I have based her program firstly on bodyweight exercises (using Arnels program as a base) and over the weeks i have introduced weight lifting and advanced bodyweight movements - oh and obviously the use of HIIT. I feel with this combination she will make the gains she is after rather than using the low weight high rep rubbish.

What are your thoughts on this subject?

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PostSubject: Re: Myths and Missunderstandings on Womens Training   Wed Feb 27, 2008 3:00 am

coming from the above, this is a article from Defrancos:

When people ask me what are the biggest differences between designing strength-training programs for females compared to males, my answer usually surprises them. That is because the basic principles should be the same for both genders: train bodyweight exercises before using external resistance, train the core (abs & low back), favor multiple-joint exercises instead of isolation movements, and focus a good deal of their training on the “posterior chain” (hamstrings, gluteals and low back).

Despite the many similarities of male and female strength training, there are subtle differences to consider. First of all, females mature earlier than males. Therefore, in general, females can begin strength training earlier than males. Also, since females have less muscle mass, on average, than males, they are also more susceptible to deconditioning. That is why a female strength-training program should have the athlete continue to train during the competitive season. This is because the drop-off in strength is more dramatic for females when strength training is stopped.

Overall, strength training offers female athletes the same benefits that it offers male athletes! Regardless of their sport or gender, any athlete can benefit from increased sprinting speed, strength, balance, decreased body fat levels and a reduced incidence of injuries – all of which a properly designed strength-training program can provide. Also, studies have proven that strength training can have a positive effect on bone density, which will decrease your risk of osteoporosis later in life.

Even with all of the positive research out there with regards to strength training and female athletes, I still get asked the same question all of the time, “Will I end up looking like a man if I lift weights?” The answer is, “Absolutely not!” Much of the difference in muscle mass between males and females is attributed to hormones, specifically, testosterone. On average, men produce ten times more testosterone than females. Unless you’re a female who is taking anabolic steroids or other male hormones, lifting weights will NOT make you look like a man! Also, there is a difference in muscle mass distribution between men and women, especially in the upper body. So it is important to remember that male hormones and muscle mass distribution are the two main reasons that men usually carry more muscle than woman. These are 2 of the main factors why men who strength-train look more “bulky” than females who strength-train.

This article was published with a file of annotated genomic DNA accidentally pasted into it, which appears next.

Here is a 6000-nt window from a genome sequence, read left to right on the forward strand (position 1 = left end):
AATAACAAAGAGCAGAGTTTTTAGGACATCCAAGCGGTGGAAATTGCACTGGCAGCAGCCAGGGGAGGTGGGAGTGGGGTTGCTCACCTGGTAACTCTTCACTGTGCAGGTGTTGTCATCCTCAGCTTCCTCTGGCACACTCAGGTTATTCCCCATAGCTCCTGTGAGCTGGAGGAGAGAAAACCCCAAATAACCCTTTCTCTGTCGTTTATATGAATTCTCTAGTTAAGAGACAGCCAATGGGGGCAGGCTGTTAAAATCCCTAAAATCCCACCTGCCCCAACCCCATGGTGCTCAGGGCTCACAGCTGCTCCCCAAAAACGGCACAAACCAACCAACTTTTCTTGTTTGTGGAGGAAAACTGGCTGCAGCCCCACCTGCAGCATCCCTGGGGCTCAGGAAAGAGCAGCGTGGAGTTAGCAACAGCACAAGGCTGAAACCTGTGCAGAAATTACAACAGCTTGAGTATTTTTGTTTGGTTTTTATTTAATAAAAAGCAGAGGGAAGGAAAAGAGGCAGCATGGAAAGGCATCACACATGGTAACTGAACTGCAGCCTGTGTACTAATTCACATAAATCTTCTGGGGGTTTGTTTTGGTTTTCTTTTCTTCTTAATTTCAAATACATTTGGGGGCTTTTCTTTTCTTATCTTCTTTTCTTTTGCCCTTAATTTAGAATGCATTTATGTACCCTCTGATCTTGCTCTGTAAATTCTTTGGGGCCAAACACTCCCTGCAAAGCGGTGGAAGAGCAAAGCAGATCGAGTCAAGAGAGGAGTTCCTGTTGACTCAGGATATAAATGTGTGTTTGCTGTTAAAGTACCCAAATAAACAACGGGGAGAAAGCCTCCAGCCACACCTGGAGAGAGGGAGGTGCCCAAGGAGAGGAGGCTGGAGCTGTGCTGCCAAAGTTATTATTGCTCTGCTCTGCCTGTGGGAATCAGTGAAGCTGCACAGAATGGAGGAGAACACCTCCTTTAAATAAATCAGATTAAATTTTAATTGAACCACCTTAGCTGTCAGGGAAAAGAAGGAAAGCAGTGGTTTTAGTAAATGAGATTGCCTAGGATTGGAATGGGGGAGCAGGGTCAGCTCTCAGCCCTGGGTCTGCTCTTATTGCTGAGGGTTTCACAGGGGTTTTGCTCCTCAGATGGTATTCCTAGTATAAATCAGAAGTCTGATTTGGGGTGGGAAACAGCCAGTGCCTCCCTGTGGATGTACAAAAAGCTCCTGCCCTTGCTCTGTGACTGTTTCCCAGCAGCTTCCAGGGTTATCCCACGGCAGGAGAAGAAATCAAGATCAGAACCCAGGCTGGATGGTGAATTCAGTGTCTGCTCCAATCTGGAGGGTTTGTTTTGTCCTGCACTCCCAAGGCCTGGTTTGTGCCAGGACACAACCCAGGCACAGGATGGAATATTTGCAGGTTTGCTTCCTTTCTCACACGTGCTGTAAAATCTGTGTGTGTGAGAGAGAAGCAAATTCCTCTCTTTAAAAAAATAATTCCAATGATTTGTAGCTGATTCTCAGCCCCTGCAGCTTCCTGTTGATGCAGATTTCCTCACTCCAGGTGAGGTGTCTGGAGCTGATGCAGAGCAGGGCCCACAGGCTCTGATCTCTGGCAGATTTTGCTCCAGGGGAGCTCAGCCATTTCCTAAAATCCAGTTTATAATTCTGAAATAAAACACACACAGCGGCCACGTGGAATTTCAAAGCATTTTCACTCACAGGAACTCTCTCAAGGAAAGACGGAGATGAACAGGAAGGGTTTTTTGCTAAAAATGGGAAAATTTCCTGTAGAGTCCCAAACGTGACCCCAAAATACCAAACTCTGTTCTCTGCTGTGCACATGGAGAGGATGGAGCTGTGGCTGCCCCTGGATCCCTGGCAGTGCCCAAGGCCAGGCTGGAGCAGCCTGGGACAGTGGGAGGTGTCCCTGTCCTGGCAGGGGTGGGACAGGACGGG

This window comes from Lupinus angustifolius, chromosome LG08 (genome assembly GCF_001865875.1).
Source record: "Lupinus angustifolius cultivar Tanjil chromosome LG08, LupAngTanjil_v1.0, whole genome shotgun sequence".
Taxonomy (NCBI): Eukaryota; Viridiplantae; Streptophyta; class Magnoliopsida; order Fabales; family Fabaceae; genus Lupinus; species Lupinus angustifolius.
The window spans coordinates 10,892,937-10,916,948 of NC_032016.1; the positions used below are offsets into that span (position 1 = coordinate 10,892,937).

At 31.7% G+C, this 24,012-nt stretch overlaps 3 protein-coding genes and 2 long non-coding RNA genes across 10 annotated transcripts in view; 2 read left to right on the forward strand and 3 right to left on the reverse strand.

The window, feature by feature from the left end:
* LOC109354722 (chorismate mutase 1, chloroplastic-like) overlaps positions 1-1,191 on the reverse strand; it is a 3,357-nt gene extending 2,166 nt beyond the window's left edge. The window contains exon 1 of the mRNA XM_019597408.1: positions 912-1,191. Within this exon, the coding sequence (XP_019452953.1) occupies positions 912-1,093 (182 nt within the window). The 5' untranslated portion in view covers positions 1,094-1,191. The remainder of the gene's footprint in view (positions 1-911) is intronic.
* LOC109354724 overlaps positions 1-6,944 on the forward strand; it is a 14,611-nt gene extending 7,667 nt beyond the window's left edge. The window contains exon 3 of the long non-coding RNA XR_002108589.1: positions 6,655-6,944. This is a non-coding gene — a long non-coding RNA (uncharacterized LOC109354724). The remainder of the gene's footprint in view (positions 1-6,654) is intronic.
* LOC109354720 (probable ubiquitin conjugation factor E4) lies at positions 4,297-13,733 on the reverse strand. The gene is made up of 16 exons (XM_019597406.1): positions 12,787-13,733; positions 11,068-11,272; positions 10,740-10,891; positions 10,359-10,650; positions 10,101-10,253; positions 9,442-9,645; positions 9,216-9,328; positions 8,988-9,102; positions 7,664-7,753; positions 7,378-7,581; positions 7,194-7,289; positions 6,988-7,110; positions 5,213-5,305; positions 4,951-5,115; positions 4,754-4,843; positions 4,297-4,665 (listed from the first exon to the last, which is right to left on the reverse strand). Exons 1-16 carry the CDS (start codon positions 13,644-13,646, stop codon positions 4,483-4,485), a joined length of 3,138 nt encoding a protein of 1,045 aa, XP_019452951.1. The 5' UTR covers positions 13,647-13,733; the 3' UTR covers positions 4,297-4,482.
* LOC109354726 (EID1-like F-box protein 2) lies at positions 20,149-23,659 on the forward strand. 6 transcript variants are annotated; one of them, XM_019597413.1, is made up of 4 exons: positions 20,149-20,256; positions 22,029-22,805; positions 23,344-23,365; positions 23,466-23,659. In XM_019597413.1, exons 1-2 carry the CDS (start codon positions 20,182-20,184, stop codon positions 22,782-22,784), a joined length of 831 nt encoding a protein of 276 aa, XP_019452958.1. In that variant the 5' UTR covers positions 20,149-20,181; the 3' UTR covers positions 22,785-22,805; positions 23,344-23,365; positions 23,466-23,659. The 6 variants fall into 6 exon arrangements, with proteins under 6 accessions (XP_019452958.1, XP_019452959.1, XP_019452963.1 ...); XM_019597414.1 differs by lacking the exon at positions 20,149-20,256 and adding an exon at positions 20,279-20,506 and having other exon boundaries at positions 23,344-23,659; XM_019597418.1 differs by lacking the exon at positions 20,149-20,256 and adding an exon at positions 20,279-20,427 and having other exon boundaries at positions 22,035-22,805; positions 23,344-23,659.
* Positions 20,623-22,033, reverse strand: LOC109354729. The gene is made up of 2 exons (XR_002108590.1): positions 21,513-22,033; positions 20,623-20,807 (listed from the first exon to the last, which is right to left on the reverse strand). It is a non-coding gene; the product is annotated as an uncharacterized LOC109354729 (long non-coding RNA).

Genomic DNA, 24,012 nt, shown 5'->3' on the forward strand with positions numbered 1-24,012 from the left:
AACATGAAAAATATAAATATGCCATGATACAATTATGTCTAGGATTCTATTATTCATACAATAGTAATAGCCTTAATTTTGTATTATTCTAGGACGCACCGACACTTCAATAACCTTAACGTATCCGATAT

Knowledge is power - and i feel that understanding significant differences in training males and females is knowledge we all could do with knowing!

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PostSubject: Re: Myths and Missunderstandings on Womens Training   Wed Feb 27, 2008 4:36 am

Excellent info bro! Everyone needs to read this to clear up the confusion that arises from this topic!

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PostSubject: Re: Myths and Missunderstandings on Womens Training   Wed Feb 27, 2008 9:19 am

Yes...excelent info... Very Happy